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Upload vs. Ready Player One

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message 1: by Mark (last edited Dec 28, 2012 11:05PM) (new) - added it

Mark If you look at the Kirkus review for Ready Player One, Upload is listed as a suggested similar title. Both are accessible near-future science-fiction novels, set in dystopian worlds where virtual reality has taken precedence over "reality prime" (a term from Upload). Beyond this obvious similarity, to what degree do you think it makes sense to compare one to the other?

In William Cline's much-discussed review of Ready Player One, he makes the following point:

"Wade's dissatisfaction with a life spent entirely online is explored throughout the book, though never deeply. I would have liked to see the book explore this tension between the unifying and isolating effects of the online world in more detail."

I feel Upload delivers some of what William was looking for, but as the author I'm not exactly an impartial judge. I'd love to hear what others think.

I'm also looking for more general discussion on the two titles. Do you think Kirkus made the right call here?


message 2: by Mark (new) - added it

Mark Six chapters into Ready Player One, I'm enjoying the read. Mostly back-story and expository world-building so far. Loads of fun 80s and MMOG references.

I can see some similarities to Upload: both stories center on a young man at odds with reality, seeking escape in virtual worlds. But, so far at least, "Ready Player One" is very much a lighthearted romp, where "Upload" is a bit darker, more psychological, more intense.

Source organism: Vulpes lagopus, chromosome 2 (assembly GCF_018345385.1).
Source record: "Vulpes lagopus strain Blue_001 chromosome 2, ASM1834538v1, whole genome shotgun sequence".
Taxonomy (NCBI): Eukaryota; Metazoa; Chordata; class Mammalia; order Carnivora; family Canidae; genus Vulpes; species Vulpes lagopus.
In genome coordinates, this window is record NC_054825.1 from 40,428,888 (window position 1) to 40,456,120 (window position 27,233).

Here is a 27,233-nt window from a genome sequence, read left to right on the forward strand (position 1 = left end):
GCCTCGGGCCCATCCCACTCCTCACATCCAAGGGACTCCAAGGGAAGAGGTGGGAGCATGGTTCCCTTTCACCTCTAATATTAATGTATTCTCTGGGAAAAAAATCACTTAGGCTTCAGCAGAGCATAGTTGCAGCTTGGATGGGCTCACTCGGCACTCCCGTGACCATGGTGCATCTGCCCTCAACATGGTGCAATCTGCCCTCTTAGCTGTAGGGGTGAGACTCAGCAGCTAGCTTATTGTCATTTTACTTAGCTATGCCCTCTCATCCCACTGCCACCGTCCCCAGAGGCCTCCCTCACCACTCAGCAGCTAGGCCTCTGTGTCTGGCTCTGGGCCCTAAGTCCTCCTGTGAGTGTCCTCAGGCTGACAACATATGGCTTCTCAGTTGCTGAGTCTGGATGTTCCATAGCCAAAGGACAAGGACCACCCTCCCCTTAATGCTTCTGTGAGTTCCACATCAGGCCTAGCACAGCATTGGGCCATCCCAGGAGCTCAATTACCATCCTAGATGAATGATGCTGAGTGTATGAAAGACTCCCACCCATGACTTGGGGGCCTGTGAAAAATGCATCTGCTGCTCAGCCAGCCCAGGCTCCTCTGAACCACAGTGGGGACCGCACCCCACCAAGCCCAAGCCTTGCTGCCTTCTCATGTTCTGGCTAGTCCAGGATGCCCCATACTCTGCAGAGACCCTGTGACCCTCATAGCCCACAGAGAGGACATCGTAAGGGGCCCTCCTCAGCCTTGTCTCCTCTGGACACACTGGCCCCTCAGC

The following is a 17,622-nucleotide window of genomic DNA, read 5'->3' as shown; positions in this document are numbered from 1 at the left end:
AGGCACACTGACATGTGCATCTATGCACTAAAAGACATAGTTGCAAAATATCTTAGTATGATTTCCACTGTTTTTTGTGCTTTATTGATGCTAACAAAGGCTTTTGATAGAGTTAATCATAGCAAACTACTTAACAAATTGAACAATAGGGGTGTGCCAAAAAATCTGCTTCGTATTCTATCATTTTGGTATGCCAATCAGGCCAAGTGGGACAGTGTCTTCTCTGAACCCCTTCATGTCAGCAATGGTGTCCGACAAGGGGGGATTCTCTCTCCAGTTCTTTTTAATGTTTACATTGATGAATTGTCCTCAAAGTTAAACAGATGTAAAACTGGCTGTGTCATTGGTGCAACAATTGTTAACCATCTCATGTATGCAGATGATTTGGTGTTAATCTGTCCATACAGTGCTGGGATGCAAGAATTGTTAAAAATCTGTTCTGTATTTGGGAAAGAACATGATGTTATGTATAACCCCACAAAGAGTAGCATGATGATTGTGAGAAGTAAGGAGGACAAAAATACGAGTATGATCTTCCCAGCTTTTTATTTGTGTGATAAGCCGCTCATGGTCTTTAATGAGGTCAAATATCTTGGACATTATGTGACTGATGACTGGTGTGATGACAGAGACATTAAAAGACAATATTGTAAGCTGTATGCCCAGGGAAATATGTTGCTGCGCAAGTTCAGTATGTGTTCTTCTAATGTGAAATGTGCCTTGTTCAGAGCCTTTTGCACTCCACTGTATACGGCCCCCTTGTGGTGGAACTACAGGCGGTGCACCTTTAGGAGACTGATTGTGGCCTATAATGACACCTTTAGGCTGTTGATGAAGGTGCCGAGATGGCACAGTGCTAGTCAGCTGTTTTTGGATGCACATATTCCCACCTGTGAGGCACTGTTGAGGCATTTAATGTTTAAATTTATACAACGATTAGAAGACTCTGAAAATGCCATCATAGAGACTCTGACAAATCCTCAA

I'm definitely enjoying the root-for-the-underdog angle (poor frustrated kid can't even afford to go fight kobolds), and am looking forward to things really getting rolling.

There is one aspect of the "Ready Player One" world that's bothering me, but it's a very minor beef. The energy crisis behind the dystopian future doesn't seem all that plausible to me. Technology appears to have stagnated in 2012, except for some advances around virtual reality. Is the concept here that we suddenly ran out of oil, coal, and natural gas all at once, and sunk into thirty years of economic depression as a result? Vast numbers of cars and trucks were simply abandoned, for lack of gasoline? What about conversion to alternative fuels? I see us having some serious energy issues in our future, but this particular scenario isn't sitting well with me. So, I've cranked up the suspension-of-disbelief dial a couple of notches. Not a big deal, especially when the story is clearly meant to entertain and spark the imagination, but it felt worth mentioning. Anyone else bothered by that? Perhaps as I get further in it will make more sense.


message 4: by Mark (new) - added it

Mark A co-worker who read Ready Player One, loved it, then read Upload and loved it, too, compared them this way:

"I got my fun nostalgia in Ready Player One. When I started reading Upload, I felt like I'd moved on to a book for grown-ups."


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